Re: Multiple tables refer to one -To use foreign keys or not?

From: Bob Badour <>
Date: Fri, 30 May 2008 16:58:39 -0300
Message-ID: <48405c70$0$4085$>

Adriano Varoli Piazza wrote:

> On May 30, 2:10 pm, Bob Badour <> wrote:

>>Adriano Varoli Piazza wrote:
>>>On 29 mayo, 22:11, Bob Badour <> wrote:
>>>>Gene Wirchenko wrote:
>>>>>Adriano Varoli Piazza <> wrote:
>>>>>>On 29 mayo, 18:38, Bob Badour <> wrote:
>>>>>>>I will cite Date's _Principle of Incoherence_ and ask whether you are
>>>>>>>re-inventing EAV, yet again?
>>>>>>but this doesn't look like the same problem at first glance. I'll try
>>>>>>to wrap my head around the concept.
>>>>>>Though it does seem to be an awful lot of work for this particular
>>>>>>Thanks for the readup anyway, if it's the right solution, good, and if
>>>>>>it's not, I'll avoid reinventing stuff in the future.
>>>>> It is not the right solution. It is a hideous way to do it.
>>>>And I want to make clear I wasn't accusing the OP of anything hideous. I
>>>>could not make enough sense of his post to tell what he was doing, and
>>>>some of it seemed suggestive of yet another reinvention of EAV. Not
>>>>enough to say for sure, though.
>>>A simple "Your post is very confusing, please clarify X, Y and Z"
>>>would have been better.
>>No, actually, it wouldn't have. You might have preferred it, but it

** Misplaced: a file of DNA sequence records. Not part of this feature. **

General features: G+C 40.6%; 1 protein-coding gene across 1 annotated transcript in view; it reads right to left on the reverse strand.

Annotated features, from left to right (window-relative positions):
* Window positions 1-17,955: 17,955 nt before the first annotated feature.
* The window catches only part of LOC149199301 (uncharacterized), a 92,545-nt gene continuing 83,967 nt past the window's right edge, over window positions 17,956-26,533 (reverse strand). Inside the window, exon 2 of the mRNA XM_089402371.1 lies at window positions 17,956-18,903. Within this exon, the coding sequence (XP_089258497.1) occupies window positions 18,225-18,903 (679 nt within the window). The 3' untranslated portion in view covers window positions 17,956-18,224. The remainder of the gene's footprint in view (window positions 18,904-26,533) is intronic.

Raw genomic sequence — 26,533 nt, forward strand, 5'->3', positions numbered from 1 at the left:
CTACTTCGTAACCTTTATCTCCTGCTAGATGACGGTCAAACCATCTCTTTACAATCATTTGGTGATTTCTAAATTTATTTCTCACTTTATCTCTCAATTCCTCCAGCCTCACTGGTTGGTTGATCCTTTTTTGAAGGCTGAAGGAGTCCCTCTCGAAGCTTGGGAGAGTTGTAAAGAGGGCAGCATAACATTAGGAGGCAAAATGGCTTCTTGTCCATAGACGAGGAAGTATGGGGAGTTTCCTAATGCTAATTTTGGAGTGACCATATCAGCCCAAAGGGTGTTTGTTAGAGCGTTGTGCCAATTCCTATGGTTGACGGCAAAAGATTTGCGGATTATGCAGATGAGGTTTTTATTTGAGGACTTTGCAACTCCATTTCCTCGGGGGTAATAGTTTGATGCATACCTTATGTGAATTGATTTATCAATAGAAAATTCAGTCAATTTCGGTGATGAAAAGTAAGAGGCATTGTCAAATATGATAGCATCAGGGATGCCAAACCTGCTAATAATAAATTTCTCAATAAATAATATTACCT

>>would have done you a lot more harm than good.
> Ok, then this was a better reply than your original one. Though I
> don't understand how asking me to rephrase my problem (thus rethinking
> it) would do more harm.

It doesn't matter how many times one rephrases things if one lacks the basic understanding required for coherent analysis. Even if the result sounds coherent, it's probably accidental, and the chances for mutual comprehension are extremely low.

>>The only really useful and helpful thing I can say is: You need to learn
>>the fundamentals before you start designing databases. And learning the
>>fundamentals has nothing to do with learning the SQL language.

> Yes, this is clear. I have the impression, though, that learning some
> of the fundamentals implies a bit of experience in most real-life
> cases. I could be wrong.

Fundamentals first. Experience later. A person can work in this field for 20 years and gain a year's experience 20 times, or a person can work in this field for 20 years and gain 20 years experience.

Sadly, one can find too many of the former and too few of the latter. In fact, the former abound. Received on Fri May 30 2008 - 21:58:39 CEST

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